UK: Public Benefit: The Charity Tribunal’s Decision

Last Updated: 21 November 2011
Article by Donald Taylor

What do I need to know?

The Independent Schools Council challenged the Charity Commission's public benefit guidance in the Upper Tribunal, and the Attorney General asked the Tribunal some related questions. On 14 October the Tribunal's decision was released.

The decision largely upheld the Charity Commission's interpretation of the law. In particular, organisations which are not capable of acting for the public benefit are not charitable, and organisations which are capable of acting for the public benefit but are not doing so are in breach of charity law. However, it identified certain passages in the Commission's public benefit guidance that were incorrect. These passages related to how charities which charge fees provide sufficient public benefit.

What has changed?

It is still the case that merely educating fee-paying children does not provide sufficient public benefit. The guidance previously required schools to ensure that they did not unreasonably restrict access on the basis of ability to pay. This has changed, and schools now need to ensure that they make a provision for the poor which is:

  • more than minimal or tokenistic; and
  • at (or above) a level which no reasonable board of governors would go below.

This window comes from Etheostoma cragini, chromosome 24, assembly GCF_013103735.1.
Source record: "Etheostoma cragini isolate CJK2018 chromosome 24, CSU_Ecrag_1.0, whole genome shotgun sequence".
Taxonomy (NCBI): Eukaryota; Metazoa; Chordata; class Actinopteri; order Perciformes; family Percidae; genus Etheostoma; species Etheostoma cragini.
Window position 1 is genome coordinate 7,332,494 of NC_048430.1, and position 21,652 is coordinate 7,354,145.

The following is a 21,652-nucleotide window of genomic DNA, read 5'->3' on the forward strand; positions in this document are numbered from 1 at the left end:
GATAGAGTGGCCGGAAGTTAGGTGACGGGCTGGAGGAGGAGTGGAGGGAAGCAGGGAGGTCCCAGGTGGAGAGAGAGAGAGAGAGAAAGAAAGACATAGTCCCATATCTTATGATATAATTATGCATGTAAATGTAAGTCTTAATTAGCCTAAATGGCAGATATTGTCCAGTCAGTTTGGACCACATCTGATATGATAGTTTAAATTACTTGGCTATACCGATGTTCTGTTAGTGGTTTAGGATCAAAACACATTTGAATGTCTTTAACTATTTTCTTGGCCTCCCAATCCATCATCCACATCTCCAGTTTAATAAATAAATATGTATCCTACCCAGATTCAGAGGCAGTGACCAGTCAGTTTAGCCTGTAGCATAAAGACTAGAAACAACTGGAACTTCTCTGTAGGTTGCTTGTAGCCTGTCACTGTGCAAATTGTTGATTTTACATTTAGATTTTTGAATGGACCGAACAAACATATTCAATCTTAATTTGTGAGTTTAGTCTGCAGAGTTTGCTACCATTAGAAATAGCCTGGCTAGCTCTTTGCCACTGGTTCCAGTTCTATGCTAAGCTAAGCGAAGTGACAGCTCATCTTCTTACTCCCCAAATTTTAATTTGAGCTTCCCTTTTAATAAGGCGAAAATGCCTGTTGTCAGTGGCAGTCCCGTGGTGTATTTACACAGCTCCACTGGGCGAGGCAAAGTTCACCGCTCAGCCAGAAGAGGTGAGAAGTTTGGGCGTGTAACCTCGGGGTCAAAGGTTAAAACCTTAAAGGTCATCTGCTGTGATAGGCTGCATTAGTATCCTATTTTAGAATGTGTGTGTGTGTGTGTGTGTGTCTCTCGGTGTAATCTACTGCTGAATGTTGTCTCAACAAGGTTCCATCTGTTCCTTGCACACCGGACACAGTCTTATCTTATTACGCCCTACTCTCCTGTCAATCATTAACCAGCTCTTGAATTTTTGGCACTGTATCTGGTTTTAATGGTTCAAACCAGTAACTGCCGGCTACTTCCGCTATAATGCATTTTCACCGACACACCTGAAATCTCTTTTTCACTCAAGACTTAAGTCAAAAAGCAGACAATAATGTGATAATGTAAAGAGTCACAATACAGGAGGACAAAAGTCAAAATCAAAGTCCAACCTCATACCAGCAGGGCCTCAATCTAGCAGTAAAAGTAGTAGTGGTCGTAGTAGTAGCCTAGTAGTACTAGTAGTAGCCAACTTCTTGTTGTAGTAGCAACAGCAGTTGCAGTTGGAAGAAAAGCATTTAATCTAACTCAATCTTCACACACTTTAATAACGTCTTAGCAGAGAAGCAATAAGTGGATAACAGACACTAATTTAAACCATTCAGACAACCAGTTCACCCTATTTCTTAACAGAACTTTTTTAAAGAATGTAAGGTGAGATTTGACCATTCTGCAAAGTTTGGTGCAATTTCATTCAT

Although the new test does appear to be less prescriptive and therefore, from the perspective of schools who wish to understand their minimum legal obligations, less onerous, the extent of the difference between the previous and the current tests is unclear. The Tribunal did not define "reasonable" in the context of the new test but suggested that governors who exercised their powers properly would be acting above the minimum level of reasonableness. This is somewhat circular, and the Tribunal noted that its judgement would not provide the clarity for which the parties were hoping. It aimed to provide an accurate interpretation of the existing law, rather than state what the law should be.

As with the old test, the new test requires the governors of the relevant school to exercise their judgment, with the Charity Commission intervening only if the governors fail to provide a minimum level of public benefit.

What level of bursaries does my school need to provide to meet its legal obligations?

The particular circumstances of each school needs to be considered, and although previous guidance stated that wider public benefits than just bursaries can be considered, the new guidance is likely to place greater emphasis on these wider benefits. However, the Tribunal indicated that it was likely that the governors of a school will be acting improperly if, in the absence of other benefits for those in poverty, only 1% of pupils received means tested bursaries. It also indicated that it would be very difficult to argue that the governors will be acting improperly if 10% of pupils received means tested bursaries.